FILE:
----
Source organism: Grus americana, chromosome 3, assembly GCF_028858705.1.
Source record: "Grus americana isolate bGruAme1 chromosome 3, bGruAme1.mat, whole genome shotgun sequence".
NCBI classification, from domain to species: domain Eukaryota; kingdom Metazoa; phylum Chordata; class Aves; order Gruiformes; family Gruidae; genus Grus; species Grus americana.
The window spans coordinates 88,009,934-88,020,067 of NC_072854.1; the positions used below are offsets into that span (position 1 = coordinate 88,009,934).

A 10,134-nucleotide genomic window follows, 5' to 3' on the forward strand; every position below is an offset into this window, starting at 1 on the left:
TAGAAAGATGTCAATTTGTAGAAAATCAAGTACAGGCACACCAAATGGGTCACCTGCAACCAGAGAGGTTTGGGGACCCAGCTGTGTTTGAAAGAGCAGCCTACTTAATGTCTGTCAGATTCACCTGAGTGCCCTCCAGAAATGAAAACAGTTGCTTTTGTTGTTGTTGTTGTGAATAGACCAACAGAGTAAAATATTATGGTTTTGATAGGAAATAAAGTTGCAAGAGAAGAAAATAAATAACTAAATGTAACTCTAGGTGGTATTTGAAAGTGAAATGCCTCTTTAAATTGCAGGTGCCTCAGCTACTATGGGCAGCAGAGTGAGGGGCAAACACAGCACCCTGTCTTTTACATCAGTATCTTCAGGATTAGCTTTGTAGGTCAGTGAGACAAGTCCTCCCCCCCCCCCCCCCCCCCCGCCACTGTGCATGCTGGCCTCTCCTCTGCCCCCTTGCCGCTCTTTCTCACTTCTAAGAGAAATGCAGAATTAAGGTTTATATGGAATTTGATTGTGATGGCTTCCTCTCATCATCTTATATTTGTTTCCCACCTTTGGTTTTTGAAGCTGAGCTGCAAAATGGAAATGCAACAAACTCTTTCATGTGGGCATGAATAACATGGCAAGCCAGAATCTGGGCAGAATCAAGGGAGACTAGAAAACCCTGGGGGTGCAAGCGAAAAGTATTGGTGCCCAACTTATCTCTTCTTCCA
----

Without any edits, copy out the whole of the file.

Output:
Source organism: Grus americana, chromosome 3, assembly GCF_028858705.1.
Source record: "Grus americana isolate bGruAme1 chromosome 3, bGruAme1.mat, whole genome shotgun sequence".
NCBI classification, from domain to species: domain Eukaryota; kingdom Metazoa; phylum Chordata; class Aves; order Gruiformes; family Gruidae; genus Grus; species Grus americana.
The window spans coordinates 88,009,934-88,020,067 of NC_072854.1; the positions used below are offsets into that span (position 1 = coordinate 88,009,934).

A 10,134-nucleotide genomic window follows, 5' to 3' on the forward strand; every position below is an offset into this window, starting at 1 on the left:
TAGAAAGATGTCAATTTGTAGAAAATCAAGTACAGGCACACCAAATGGGTCACCTGCAACCAGAGAGGTTTGGGGACCCAGCTGTGTTTGAAAGAGCAGCCTACTTAATGTCTGTCAGATTCACCTGAGTGCCCTCCAGAAATGAAAACAGTTGCTTTTGTTGTTGTTGTTGTGAATAGACCAACAGAGTAAAATATTATGGTTTTGATAGGAAATAAAGTTGCAAGAGAAGAAAATAAATAACTAAATGTAACTCTAGGTGGTATTTGAAAGTGAAATGCCTCTTTAAATTGCAGGTGCCTCAGCTACTATGGGCAGCAGAGTGAGGGGCAAACACAGCACCCTGTCTTTTACATCAGTATCTTCAGGATTAGCTTTGTAGGTCAGTGAGACAAGTCCTCCCCCCCCCCCCCCCCCCCCGCCACTGTGCATGCTGGCCTCTCCTCTGCCCCCTTGCCGCTCTTTCTCACTTCTAAGAGAAATGCAGAATTAAGGTTTATATGGAATTTGATTGTGATGGCTTCCTCTCATCATCTTATATTTGTTTCCCACCTTTGGTTTTTGAAGCTGAGCTGCAAAATGGAAATGCAACAAACTCTTTCATGTGGGCATGAATAACATGGCAAGCCAGAATCTGGGCAGAATCAAGGGAGACTAGAAAACCCTGGGGGTGCAAGCGAAAAGTATTGGTGCCCAACTTATCTCTTCTTCCA